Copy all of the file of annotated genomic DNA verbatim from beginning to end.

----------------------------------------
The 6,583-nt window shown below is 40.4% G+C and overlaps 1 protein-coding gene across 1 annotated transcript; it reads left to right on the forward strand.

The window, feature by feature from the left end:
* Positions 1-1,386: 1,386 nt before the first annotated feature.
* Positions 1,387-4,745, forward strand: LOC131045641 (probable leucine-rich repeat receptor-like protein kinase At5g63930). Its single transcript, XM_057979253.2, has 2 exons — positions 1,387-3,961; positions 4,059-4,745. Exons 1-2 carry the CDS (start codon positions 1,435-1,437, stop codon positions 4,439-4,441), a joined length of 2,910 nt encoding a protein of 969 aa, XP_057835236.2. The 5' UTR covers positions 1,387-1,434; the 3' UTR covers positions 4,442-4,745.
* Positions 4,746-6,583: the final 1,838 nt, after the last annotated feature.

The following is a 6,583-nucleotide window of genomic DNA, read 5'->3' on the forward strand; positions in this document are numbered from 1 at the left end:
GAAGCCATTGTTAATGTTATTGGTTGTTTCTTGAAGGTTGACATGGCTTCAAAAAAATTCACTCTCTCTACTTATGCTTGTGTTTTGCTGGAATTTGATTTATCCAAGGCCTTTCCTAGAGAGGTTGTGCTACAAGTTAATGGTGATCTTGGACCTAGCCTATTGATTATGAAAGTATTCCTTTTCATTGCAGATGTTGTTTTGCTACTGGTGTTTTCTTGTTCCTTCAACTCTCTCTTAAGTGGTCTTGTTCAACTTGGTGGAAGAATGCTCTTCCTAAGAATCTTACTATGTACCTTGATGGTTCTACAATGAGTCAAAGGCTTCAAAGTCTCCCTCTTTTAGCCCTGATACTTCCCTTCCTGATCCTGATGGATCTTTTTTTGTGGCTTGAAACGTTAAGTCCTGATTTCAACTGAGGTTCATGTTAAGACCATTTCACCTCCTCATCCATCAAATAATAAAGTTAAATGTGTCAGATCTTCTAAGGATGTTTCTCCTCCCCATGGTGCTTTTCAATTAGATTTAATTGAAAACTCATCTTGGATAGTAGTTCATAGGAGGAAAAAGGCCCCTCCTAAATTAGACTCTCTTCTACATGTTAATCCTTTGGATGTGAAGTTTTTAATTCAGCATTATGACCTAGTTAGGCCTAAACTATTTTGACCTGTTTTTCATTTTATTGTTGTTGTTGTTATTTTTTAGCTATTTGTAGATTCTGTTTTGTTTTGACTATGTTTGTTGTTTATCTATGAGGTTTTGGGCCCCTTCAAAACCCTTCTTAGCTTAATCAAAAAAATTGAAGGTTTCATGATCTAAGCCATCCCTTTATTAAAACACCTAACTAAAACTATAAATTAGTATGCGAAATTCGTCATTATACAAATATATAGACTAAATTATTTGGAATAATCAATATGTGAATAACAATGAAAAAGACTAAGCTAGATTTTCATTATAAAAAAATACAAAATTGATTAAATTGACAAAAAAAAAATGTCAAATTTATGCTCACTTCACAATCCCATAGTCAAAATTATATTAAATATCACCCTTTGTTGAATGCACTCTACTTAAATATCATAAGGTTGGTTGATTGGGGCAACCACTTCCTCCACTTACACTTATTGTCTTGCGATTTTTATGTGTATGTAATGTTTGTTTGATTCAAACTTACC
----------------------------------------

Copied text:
The 6,583-nt window shown below is 40.4% G+C and overlaps 1 protein-coding gene across 1 annotated transcript; it reads left to right on the forward strand.

The window, feature by feature from the left end:
* Positions 1-1,386: 1,386 nt before the first annotated feature.
* Positions 1,387-4,745, forward strand: LOC131045641 (probable leucine-rich repeat receptor-like protein kinase At5g63930). Its single transcript, XM_057979253.2, has 2 exons — positions 1,387-3,961; positions 4,059-4,745. Exons 1-2 carry the CDS (start codon positions 1,435-1,437, stop codon positions 4,439-4,441), a joined length of 2,910 nt encoding a protein of 969 aa, XP_057835236.2. The 5' UTR covers positions 1,387-1,434; the 3' UTR covers positions 4,442-4,745.
* Positions 4,746-6,583: the final 1,838 nt, after the last annotated feature.

The following is a 6,583-nucleotide window of genomic DNA, read 5'->3' on the forward strand; positions in this document are numbered from 1 at the left end:
GAAGCCATTGTTAATGTTATTGGTTGTTTCTTGAAGGTTGACATGGCTTCAAAAAAATTCACTCTCTCTACTTATGCTTGTGTTTTGCTGGAATTTGATTTATCCAAGGCCTTTCCTAGAGAGGTTGTGCTACAAGTTAATGGTGATCTTGGACCTAGCCTATTGATTATGAAAGTATTCCTTTTCATTGCAGATGTTGTTTTGCTACTGGTGTTTTCTTGTTCCTTCAACTCTCTCTTAAGTGGTCTTGTTCAACTTGGTGGAAGAATGCTCTTCCTAAGAATCTTACTATGTACCTTGATGGTTCTACAATGAGTCAAAGGCTTCAAAGTCTCCCTCTTTTAGCCCTGATACTTCCCTTCCTGATCCTGATGGATCTTTTTTTGTGGCTTGAAACGTTAAGTCCTGATTTCAACTGAGGTTCATGTTAAGACCATTTCACCTCCTCATCCATCAAATAATAAAGTTAAATGTGTCAGATCTTCTAAGGATGTTTCTCCTCCCCATGGTGCTTTTCAATTAGATTTAATTGAAAACTCATCTTGGATAGTAGTTCATAGGAGGAAAAAGGCCCCTCCTAAATTAGACTCTCTTCTACATGTTAATCCTTTGGATGTGAAGTTTTTAATTCAGCATTATGACCTAGTTAGGCCTAAACTATTTTGACCTGTTTTTCATTTTATTGTTGTTGTTGTTATTTTTTAGCTATTTGTAGATTCTGTTTTGTTTTGACTATGTTTGTTGTTTATCTATGAGGTTTTGGGCCCCTTCAAAACCCTTCTTAGCTTAATCAAAAAAATTGAAGGTTTCATGATCTAAGCCATCCCTTTATTAAAACACCTAACTAAAACTATAAATTAGTATGCGAAATTCGTCATTATACAAATATATAGACTAAATTATTTGGAATAATCAATATGTGAATAACAATGAAAAAGACTAAGCTAGATTTTCATTATAAAAAAATACAAAATTGATTAAATTGACAAAAAAAAAATGTCAAATTTATGCTCACTTCACAATCCCATAGTCAAAATTATATTAAATATCACCCTTTGTTGAATGCACTCTACTTAAATATCATAAGGTTGGTTGATTGGGGCAACCACTTCCTCCACTTACACTTATTGTCTTGCGATTTTTATGTGTATGTAATGTTTGTTTGATTCAAACTTACC